Review: Phosphorescent in San Francisco, 04/28/11
Matthew Houck is in an enviable position. As the principal member of Phosphorescent, he has the resources and support to take the project in just about any direction on any given night. Over the course of five full-lengths, the Huntsville, Alabama, native has expertly tread the path of ramshackle indie pop, weary gothic folk, A.M. radio country, and Laurel Canyon rock gold, with an album of Willie Nelson covers thrown in for good measure. Moreover, where he may have previously been limited by his own insularity as a musician, Houck is now joined for the first time by a full band, both in the studio and on the road.
And what a band! Phosphorescent circa 2011 is a sweet-sounding, muscular country rock machine. The last time they toured through San Francisco, in August 2010, they were supporting the recently released Here's to Taking it Easy, the band's third and rockingest album on the Dead Oceans label. They shook the intimate Bottom of the Hill to its very foundation, playing like a band determined to be heard again as if for the first time. After all, they finally had the material and tools to put on a big ol' rock show, even if the tiny stage could barely support the new largesse of their sound.
Last Thursday night, when the band returned to San Francisco for the second lap of the tour, they were set to play the much larger Independent, which boasts the best sound system in the Bay Area and hosts the type of bands that really know how to use it (e.g., TV on the Radio was scheduled to play the following two nights). Phosphorescent had recently played to thousands at Coachella, so they were presumably going to be at the top of their festival rock game.
However, over the course of the previous 48 hours, everything changed: a series of powerful F5 tornadoes had torn through Alabama and Mississippi, causing billions of dollars in damage and killing more Americans than any tornado outbreak since the 1950s. When Houck took the stage after a goofy but good-natured set by locals Little Wings, he informed the audience that he had spent the past couple days trying to reach his loved ones back home in Alabama, where electricity, phone, and cellular outages were widespread. Although he now lives in Brooklyn and had previously been based in Athens, Georgia, Houck clearly set out to align himself with his home state for the night as he kicked off with album opener "It Ain't Easy to Be Humble (When You're from Alabama)."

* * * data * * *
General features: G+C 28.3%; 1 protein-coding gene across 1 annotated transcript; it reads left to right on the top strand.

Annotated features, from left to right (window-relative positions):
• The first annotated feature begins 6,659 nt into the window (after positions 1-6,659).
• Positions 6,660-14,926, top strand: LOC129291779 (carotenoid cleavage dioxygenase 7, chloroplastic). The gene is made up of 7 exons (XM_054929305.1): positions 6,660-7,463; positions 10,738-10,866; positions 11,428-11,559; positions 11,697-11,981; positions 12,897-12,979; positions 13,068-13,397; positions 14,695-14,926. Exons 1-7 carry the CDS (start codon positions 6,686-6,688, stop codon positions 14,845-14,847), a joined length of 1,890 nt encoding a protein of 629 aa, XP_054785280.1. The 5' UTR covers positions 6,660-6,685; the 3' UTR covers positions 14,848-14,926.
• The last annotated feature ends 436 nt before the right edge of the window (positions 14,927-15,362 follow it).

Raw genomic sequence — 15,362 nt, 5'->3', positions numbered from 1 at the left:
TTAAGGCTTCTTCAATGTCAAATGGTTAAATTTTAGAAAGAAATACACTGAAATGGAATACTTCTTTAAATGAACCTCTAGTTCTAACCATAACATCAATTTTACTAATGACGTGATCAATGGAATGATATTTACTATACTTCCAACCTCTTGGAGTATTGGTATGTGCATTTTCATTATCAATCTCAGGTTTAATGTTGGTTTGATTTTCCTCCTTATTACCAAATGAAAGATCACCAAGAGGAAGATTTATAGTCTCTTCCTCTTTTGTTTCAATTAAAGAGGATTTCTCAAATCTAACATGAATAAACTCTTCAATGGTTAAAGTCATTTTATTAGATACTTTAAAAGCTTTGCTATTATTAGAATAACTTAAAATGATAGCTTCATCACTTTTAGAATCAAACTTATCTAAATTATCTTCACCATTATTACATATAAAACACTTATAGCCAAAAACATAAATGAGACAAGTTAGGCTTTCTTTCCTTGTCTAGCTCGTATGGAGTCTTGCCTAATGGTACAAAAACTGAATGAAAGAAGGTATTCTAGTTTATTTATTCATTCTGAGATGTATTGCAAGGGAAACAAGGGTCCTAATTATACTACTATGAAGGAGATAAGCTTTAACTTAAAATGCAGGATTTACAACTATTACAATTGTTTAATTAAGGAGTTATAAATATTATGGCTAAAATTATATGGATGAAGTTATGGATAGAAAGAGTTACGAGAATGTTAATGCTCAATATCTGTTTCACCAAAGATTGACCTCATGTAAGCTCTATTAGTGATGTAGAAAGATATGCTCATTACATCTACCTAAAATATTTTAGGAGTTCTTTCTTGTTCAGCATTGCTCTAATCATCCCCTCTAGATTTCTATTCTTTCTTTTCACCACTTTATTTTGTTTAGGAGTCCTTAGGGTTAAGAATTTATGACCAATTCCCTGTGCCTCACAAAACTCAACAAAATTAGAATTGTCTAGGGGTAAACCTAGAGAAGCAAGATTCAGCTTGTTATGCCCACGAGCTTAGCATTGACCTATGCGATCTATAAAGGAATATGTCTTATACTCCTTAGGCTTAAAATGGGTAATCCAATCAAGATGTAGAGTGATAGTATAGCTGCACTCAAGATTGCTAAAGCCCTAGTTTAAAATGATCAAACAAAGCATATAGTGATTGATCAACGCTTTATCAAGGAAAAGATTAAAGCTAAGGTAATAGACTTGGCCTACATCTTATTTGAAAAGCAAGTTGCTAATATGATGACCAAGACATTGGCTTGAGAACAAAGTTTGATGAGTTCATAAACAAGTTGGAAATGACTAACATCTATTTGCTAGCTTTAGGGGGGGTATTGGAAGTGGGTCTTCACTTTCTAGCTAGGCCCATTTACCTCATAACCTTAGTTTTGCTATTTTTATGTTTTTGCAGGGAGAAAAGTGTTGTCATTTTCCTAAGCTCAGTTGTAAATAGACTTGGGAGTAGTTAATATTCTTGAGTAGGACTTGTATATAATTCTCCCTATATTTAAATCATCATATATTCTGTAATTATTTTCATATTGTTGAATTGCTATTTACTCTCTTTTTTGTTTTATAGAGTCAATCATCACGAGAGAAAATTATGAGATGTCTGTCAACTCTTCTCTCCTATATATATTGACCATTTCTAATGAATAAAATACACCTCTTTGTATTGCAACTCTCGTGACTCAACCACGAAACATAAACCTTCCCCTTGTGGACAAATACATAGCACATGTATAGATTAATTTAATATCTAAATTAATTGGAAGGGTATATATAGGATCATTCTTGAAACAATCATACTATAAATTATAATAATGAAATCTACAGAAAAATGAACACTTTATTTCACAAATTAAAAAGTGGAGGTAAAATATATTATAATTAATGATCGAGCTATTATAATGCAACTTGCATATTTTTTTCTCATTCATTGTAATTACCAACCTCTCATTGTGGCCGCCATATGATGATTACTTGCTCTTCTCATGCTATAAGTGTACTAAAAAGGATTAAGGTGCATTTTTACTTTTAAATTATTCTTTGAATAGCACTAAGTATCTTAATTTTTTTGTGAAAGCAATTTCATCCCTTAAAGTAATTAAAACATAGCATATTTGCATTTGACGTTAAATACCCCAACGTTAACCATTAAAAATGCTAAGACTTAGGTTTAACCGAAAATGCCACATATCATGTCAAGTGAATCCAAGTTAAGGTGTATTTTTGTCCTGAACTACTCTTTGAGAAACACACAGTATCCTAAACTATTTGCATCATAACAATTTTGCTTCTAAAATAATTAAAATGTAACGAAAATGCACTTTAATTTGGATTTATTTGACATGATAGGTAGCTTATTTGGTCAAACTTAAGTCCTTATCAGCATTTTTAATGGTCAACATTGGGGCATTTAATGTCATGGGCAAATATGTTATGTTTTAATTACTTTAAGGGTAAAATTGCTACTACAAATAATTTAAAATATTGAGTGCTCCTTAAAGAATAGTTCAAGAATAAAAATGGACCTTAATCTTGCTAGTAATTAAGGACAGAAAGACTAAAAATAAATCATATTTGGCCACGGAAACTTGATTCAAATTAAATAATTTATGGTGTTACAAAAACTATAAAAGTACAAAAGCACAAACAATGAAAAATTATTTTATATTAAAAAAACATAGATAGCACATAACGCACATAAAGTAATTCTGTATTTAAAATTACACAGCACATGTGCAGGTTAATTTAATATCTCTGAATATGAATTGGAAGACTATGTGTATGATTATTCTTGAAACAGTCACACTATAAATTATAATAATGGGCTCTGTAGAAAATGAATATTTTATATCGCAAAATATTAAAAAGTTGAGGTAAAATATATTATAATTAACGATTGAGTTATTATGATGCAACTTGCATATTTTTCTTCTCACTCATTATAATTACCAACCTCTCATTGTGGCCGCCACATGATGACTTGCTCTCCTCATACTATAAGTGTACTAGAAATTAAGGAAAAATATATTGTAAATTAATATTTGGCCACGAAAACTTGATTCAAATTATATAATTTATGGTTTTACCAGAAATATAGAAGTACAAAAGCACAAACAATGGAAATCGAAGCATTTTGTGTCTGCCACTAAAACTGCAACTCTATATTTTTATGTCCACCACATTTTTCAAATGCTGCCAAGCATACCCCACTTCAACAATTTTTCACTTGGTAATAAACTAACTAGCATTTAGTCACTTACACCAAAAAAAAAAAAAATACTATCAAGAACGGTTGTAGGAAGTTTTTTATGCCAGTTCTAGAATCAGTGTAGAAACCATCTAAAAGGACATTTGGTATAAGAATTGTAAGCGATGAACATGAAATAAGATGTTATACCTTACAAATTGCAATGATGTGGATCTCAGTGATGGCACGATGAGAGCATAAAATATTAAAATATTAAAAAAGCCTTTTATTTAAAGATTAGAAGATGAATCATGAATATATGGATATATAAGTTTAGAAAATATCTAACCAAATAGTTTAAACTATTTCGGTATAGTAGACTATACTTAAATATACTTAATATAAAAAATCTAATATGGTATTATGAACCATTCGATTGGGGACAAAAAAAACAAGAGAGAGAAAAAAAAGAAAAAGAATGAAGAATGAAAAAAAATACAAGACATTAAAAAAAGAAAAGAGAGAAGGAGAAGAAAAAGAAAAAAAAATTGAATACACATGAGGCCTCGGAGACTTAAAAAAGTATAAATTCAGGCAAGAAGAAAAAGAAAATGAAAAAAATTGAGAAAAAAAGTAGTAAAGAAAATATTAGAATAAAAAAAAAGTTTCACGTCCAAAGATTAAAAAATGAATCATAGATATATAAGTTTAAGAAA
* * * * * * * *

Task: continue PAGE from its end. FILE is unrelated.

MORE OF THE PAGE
The first part of the set closely followed the order and tone of last summer's show, drawing exclusively from the new album and pushing even the more subdued heartbreak songs, like album highlight "Mermaid Parade," into arena rock territory. When Houck finally seemed ready to show a bit of tenderness by setting up "A Picture of Our Torn Up Praise," a theme song for the weary and downhearted from 2007's Oldhamesque Pride, the band transformed the near dirge into just another lighters-aloft boogie ballad. Despite the apparent skill of the band, the worthiness of the songs, and the dour context of the event, Phosphorescent showed little flexibility, preferring to "turn it up" like a new-century Lynyrd Skynyrd on damn near every song.
Under different circumstances, that sort of power would have surely hit the spot. But on such a sad, uncertain day and armed with songs so befitting the otherwise quiet mood, Matthew Houck would have done wonders to endear himself to the audience with a bit more emotional dexterity. By night's end, even an expert cover of Bob Dylan's "Tomorrow Is a Long Time" followed by another punched up reworking of fan favorite "Wolves" could do little to bring the show back around to where it started (and where it probably should have stayed): an Alabaman with a guitar, some country songs, and a tear in his beer.
-- Ryan Mixtape, 05/01/2011